The White Paper proposes that the UK should be allowed to retain membership of multiple EU agencies such as European Chemicals Agency, the European Aviation Safety Agency, the European Medicines Agency, the Rapid Alert System for Food and Feed (RASFF), Rapid Alert System for Serious Risk (Rapex), the Information and Communication System for Market Surveillance (ICSMS), Interpol, the European Criminal Records Investigation Sytem (ECRIS) and Interjust.

It's beyond obvious that the UK would be absolutely crackers to quit these agencies, especially given the necessity of spending £billions to replicate the regulatory roles they perform, and the total impossibility of replicating the functions of agencies like Interpol and ECRIS.

The decision to request continued membership of these agencies is one of the rare outbreaks of common sense in the White Paper, but continued alignment is likely to send the hard-right deregulation-obsessed Brextremists into fits of irrepressible rage.

European Court of Justice
"Where the UK participates in an EU agency, the UK will respect the remit of the Court of Justice of the European Union."
Brextremists will be incandescent with rage at this bit too because they hate the European Court of Justice with an undying ideological passion.

Customs

One of the most contentions issues for the fanatical Tory Brextremists is the customs issue. The White Paper proposes the establishment of a Facilitated Customs Agreement (FCA) with a common rule book on goods, including agri-foods.

This is obviously going to be completely unacceptable to the hard-right Brextremists who see a free trade deal with the Trump administration as their number one priority. 

A Trump-Tory trade deal would be completely incompatible with continued regulatory alignment with EU food standards because one of the main US negotiating objectives is to crack the UK open to cheap substandard American produce like chlorinated chicken, hormone riddled beef, and unlabeled GM produce.

If the UK government begins allowing cheap substandard US produce into the UK as part of a Tory-Trump trade deal, then the EU will obviously need to enforce customs checks to stop this American crap leeching across the UK border into their territory.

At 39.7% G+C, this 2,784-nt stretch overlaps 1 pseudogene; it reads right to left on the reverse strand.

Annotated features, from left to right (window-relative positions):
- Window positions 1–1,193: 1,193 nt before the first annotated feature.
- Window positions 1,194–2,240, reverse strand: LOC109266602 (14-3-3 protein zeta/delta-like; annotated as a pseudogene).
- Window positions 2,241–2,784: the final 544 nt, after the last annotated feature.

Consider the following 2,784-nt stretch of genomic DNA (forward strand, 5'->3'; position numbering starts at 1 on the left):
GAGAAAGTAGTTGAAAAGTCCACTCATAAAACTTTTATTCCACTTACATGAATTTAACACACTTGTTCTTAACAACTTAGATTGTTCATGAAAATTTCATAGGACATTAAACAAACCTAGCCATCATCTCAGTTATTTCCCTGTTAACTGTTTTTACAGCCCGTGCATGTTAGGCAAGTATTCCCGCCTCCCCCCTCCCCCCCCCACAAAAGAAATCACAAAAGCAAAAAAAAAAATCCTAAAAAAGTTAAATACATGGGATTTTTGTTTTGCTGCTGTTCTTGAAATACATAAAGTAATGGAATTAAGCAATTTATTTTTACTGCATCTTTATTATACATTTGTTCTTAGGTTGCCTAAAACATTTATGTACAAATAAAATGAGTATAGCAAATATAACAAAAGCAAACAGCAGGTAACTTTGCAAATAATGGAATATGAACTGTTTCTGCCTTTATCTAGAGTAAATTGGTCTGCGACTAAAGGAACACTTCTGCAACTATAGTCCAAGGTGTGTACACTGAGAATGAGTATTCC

Standards

Food standards are not the only area that is under threat from a Tory administered Brexit. In November 2017 Labour put forward an amendment to the Tory EU Withdrawal Bill to prevent the Tories from using Brexit as a Trojan Horse to attack our workers' rights, environmental laws, consumer protections, equal rights protections, and food standards.

The Tories and their bigoted DUP backers stripped out this amendment, saying that we should just trust their word that they have no intentions to trash our rights, standards and protections (but why would they remove the amendment to stop them from doing it if they had no intention of doing it?).

Now they're making similar claims to the EU, claiming they have no intention of attacking and undermining workers' rights and environmental laws because they've made "strong domestic commitments" not to.

it's important to remember that the Tory party also made "strong domestic commitments" to not raise VAT during the 2010 General Election, then raised VAT within weeks of being enabled into power by the Lib-Dems.

One suspects that the EU negotiators won't be quite as naive as the British public when it comes to believing Tory promises.

Rule-takers

The White paper proposes that the UK would maintain regulatory alignment with the EU by continually updating its own laws (in Westminster and the devolved parliaments) in order to avoid the necessity of customs checks.

This raises a couple of really crucial issues.

What happens if one of the British parliaments decides to defy new EU standards (which is likely to happen sooner or later)? Do we then get customs checks by default?

And what's the sense in quitting the EU where we had the power to shape and influence new EU rules and standards as one of the largest and most influential member states, if we're simply going to accept the rules and standards they decide, without our input, in perpetuity?

Disputes

In the section on how the UK and EU deal with disputes the White Paper proposes an extrajudicial system of dispute resolution with no appeals process that is very similar to the hated ISDS components of the thankfully abandoned TTIP corporate power grab.

Here's the section:
"An independent arbitration panel, which would include members from both parties. In some instances, the arbitration panel might include specialist expertise such as where a dispute required detailed sectoral knowledge ... with the decision of the panel binding on the parties."